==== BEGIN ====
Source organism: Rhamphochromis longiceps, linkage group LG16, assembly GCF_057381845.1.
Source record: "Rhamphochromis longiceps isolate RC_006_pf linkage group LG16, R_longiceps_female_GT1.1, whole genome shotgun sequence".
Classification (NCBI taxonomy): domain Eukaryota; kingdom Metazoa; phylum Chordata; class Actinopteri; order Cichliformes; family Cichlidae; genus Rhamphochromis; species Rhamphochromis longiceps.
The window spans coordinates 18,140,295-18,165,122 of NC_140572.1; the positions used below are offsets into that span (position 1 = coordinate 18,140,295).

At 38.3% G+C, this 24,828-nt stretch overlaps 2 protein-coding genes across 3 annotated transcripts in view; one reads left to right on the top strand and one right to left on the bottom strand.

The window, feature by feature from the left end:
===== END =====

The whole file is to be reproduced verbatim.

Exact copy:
Source organism: Rhamphochromis longiceps, linkage group LG16, assembly GCF_057381845.1.
Source record: "Rhamphochromis longiceps isolate RC_006_pf linkage group LG16, R_longiceps_female_GT1.1, whole genome shotgun sequence".
Classification (NCBI taxonomy): domain Eukaryota; kingdom Metazoa; phylum Chordata; class Actinopteri; order Cichliformes; family Cichlidae; genus Rhamphochromis; species Rhamphochromis longiceps.
The window spans coordinates 18,140,295-18,165,122 of NC_140572.1; the positions used below are offsets into that span (position 1 = coordinate 18,140,295).

At 38.3% G+C, this 24,828-nt stretch overlaps 2 protein-coding genes across 3 annotated transcripts in view; one reads left to right on the top strand and one right to left on the bottom strand.

The window, feature by feature from the left end: